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Researchers develop smart textile ‘Zephlinear’

Researchers in England have pioneered a new form of nonwoven material made from yarn. The so-called space cloth, named zephlinear, has a strong potential for use as a smart textile due to its unique structure with space to encase copper wiring, light emitting diodes and more.

Unlike traditional woven or knitted materials, which are made by the interloping or interlacing of yarns, it is made by a newly established technique known as yarn surface entanglement. The name, zephlinear, derives from the merger of two words, zephyr and linear. It was given the nickname space cloth due to its appearance and its e-textile capabilities. It is strongest and most efficient when created from natural yarns, such as 100 per cent wool, hair and wool or silk mixtures, though it can also be made from synthetic yarns.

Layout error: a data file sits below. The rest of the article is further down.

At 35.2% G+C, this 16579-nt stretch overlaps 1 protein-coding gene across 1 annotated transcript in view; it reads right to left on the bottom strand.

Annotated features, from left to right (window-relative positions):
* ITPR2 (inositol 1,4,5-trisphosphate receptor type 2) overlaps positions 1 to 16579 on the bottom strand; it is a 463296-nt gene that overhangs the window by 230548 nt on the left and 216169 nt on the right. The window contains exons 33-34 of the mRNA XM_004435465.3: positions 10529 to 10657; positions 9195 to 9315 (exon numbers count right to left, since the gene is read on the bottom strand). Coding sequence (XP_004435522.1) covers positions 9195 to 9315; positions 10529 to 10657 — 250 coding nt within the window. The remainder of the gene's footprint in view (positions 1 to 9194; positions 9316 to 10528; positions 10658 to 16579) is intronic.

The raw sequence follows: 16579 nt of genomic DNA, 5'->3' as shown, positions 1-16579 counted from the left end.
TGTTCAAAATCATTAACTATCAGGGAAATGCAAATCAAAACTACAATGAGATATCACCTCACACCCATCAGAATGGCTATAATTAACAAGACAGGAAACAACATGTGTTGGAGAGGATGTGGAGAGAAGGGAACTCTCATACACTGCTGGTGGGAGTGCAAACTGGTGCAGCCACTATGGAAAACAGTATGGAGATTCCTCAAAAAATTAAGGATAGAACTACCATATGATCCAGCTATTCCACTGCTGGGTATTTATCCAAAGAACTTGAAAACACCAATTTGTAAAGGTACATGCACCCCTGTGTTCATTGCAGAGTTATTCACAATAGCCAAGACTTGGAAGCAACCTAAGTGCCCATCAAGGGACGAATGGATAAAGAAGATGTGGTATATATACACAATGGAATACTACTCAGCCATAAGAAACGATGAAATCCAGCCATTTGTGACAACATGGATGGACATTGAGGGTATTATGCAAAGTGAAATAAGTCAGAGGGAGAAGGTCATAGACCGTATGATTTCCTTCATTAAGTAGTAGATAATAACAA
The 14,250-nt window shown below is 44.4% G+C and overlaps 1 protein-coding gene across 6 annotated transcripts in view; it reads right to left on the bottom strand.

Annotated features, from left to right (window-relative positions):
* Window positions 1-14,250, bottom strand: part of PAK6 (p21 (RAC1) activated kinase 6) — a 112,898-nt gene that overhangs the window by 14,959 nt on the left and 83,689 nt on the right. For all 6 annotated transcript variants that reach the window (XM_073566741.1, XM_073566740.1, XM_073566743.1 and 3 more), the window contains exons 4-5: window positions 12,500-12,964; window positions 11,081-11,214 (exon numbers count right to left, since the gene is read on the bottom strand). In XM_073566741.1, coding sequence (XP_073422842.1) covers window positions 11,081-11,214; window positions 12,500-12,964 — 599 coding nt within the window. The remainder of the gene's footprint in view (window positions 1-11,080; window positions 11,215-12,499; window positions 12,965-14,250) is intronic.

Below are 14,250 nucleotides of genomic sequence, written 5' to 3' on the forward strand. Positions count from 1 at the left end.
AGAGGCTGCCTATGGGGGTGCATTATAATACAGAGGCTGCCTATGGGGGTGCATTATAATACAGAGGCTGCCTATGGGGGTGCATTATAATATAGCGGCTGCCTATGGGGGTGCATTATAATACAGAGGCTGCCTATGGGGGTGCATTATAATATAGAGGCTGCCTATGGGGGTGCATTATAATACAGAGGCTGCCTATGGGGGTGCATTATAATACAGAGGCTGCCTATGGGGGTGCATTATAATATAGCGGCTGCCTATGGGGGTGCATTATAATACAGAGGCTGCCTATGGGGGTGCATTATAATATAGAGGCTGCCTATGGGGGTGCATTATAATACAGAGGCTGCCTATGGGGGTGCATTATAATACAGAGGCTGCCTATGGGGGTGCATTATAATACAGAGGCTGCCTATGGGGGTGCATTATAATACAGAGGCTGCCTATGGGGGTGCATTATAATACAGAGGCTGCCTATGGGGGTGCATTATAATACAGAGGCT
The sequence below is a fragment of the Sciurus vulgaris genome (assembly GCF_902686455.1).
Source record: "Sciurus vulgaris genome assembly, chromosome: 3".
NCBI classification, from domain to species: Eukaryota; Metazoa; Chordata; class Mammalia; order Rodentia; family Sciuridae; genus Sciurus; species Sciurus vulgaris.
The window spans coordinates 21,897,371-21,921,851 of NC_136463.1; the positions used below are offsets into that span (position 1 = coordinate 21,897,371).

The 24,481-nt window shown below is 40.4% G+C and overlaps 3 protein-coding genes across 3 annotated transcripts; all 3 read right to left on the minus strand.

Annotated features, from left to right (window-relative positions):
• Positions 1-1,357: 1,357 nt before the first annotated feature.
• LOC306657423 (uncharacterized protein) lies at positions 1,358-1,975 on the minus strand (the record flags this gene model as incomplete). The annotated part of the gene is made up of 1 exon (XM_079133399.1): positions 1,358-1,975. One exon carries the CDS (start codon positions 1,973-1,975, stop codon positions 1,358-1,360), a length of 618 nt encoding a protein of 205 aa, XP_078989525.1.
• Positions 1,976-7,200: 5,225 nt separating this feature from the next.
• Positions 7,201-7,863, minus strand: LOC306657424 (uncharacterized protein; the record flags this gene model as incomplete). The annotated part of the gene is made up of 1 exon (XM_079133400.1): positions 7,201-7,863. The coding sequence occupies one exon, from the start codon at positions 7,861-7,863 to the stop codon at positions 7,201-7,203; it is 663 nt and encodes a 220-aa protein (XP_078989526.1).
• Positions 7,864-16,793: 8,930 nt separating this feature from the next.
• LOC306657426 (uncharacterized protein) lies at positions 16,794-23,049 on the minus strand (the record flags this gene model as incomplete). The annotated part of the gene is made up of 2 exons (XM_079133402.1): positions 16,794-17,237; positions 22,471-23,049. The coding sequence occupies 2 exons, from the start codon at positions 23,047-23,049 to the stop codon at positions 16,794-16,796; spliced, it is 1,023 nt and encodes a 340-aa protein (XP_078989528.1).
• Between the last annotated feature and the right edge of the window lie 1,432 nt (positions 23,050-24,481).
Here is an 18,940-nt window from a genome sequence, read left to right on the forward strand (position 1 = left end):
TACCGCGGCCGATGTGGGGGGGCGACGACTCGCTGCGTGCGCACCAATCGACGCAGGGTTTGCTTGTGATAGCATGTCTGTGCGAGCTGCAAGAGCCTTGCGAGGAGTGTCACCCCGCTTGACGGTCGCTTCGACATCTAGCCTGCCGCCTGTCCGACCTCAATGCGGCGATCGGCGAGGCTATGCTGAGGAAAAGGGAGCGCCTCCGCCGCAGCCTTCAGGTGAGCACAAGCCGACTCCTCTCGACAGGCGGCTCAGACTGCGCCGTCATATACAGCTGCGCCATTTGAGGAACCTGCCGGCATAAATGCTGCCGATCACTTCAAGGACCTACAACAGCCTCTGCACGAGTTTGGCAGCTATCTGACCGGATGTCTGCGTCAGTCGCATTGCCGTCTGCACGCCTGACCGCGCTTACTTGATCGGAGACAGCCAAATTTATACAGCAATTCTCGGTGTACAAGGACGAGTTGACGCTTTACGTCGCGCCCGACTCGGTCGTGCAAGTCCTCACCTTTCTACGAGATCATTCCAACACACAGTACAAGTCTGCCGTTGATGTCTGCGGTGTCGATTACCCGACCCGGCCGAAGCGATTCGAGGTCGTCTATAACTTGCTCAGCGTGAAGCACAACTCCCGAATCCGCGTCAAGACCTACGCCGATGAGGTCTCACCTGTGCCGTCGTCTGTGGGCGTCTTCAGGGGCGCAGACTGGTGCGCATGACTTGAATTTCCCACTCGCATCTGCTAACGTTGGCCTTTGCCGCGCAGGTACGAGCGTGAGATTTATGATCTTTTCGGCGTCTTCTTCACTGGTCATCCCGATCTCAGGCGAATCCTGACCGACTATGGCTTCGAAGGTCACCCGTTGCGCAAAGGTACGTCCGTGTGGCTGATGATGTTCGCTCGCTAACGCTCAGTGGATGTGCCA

This is the first nonwoven material made from yarn and promises major benefits for the future of clothing. It combines well with e-textile technologies, such as heated textiles or textiles with embedded LEDs. As a fabric it is very lightweight and flexible, and it retracts back to its original shape well after it has been stretched. It’s expected to help provide people with smarter and more environmentally friendly clothing in the future.